When I first read that, I didn’t like it. Surely not? Things I do without thinking are different to things I do because I’m enjoying them, different to things I don’t want to do but have to… aren’t they? Actually, no! That sentence has been in my head a lot over the past year or so. The more I’m conscious of it, the more I realise that, in general, I’m slower than some other people and more thorough, with everything; be it when I’m washing up, packing my bag, unpacking my bag, drinking something, cutting something on my plate, chewing something, digesting something, showering, walking uphill, planning or researching something… It was the same at work and it bothered me.
But now I’m trying to accept that it’s just how I am and have compassion towards myself. My body can’t process liquid any quicker, so I can’t drink quicker. My body takes longer to digest food than other people’s bodies, and there’s nothing I can do about that. My legs simply will not get me up that hill any quicker! My brain only works as quickly as it works on a given thing, and when I’m packing a bag, for example, I know that I’m subconsciously putting processes and systems in place so that I can get at something easier next time, or so that I don’t forget to do something (that’s a big one) because my busy busy brain often goes off on lots of tangents and loses the important basics.
Taking longer to do something because my brain doesn’t focus on just one thing at a time, and knowing that I’ll carry on until I consider that a thing has been done properly and feels right, is what I’m naturally like.
Known as ‘the white city’ for its white stone buildings and cathedral, lots of people I’ve met seem to really like this city. Meh! It was ok – not as much ‘heart’ as Cusco, even though there are volcanoes around the city. I took a while to decide what to do about going to Colca Canyon. But I spent some enjoyable time chatting, cooking, walking and eating with some nice people in the meantime.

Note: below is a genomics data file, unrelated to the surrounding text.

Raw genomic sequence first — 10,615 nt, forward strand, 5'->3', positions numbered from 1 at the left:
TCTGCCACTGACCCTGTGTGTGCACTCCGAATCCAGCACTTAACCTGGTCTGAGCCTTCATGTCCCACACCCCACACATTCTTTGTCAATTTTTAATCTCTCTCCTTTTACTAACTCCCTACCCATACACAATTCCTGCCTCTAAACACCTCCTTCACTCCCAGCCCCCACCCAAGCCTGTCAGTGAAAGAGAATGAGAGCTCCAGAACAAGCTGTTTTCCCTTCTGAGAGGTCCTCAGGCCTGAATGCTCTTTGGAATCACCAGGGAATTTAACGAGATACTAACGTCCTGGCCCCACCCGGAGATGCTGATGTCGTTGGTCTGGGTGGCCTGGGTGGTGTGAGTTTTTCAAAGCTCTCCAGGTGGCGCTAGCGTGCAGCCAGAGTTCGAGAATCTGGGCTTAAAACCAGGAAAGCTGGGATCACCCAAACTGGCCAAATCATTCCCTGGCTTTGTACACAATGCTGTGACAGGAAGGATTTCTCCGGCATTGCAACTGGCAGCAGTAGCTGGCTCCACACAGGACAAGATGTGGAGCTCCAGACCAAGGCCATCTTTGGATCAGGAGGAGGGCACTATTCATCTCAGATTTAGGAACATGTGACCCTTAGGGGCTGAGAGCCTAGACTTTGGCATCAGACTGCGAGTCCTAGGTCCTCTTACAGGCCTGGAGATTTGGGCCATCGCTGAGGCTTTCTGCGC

The option that felt most ‘right’ was to book a trekking tour to the Canyon, to make the most of the time and avoid solitude. Start: 3am! After 3 hours the group had breakfast in a chilly cafe in Chivay, then drove on to Cruz del Condor where there were… no condors: the species is dwindling in numbers.
Then we started hiking down 1200 metres into the Canyon, which is twice as deep as the Grand Canyon and has some pre-Inca terraces. Near here is the source of the Amazon River, which of course swells across to the other side of the continent. In the second pic you can see our destination for the night at the deepest part of the Canyon, and the zigzag path the other side of the valley that we would need to take to get to it!
We passed some terracing where potatoes used to grow in abundance, but now there’s not enough water because the glaciers above, as with so many in South America, have disappeared. So now the locals (those who are left, in the rapidly dwindling local population due to lack of education investment in the region) use it as a sports stadium instead!
The white spots on the cactus plants are little bugs that, when crushed, produce a deep burgundy colour. They’re harvested by hand and exported around the world for use in cosmetics and food colouring.
It’s called ‘The Oasis’ which ok is valid because there’s greenery here, but it was very basic accommodation, off-cold outdoor showers with very little privacy. I remember once writing an essay at school about things not being as perfect in reality as they might seem; a lovely picnic in the sun attracts wasps or gives you a headache! Here it looked amazing from above, but the pool was cold and there were cigarette butts around, and the beds were lumpy… BUT! The sky was clear so I could see the Milky Way again, we had some interesting deep discussions at dinner, there were fireflies around and I slept like a baby! 🙂
I did it the only way I know how: very slow and steady, only stopping twice to get something out of my bag, not getting out of breath, just finding my pace, listening to my uplifting music, and continuing til I reached the top < 3 hours later, greeted by the quicker people and a friendly local lady called Victoria selling just the drinks I needed 🙂
We had breakfast in Cabanaconde (and I did my stretches), a town that had been recommended to me if I'd gone to the Canyon independently, but we didn't get much time there sadly. We drove back out of the Canyon, with some amazing valley scenery, and a small taste of the local tipple, Colca Sour, made from cactus fruit.
Then before lunch we stopped at thermal baths, which I actually got in (so my head must've been in a good place!) – nice, and good for the muscles, but see notes above about reality – litter and concrete with metal sticking out – detracting from the setting!
After lunch the road back to Arequipa took us to Mirador de los Volcanes, at 4,910m above sea level (it was cold!) where amongst others you can see the peak of Ampato, 6,280m, where 23 years ago they found a mummified 12-year-old sacrificed girl from 600 years ago. Also the active Hualca Hualca volcano, 6,025m, and Chachani 6,075m which is next to Arequipa.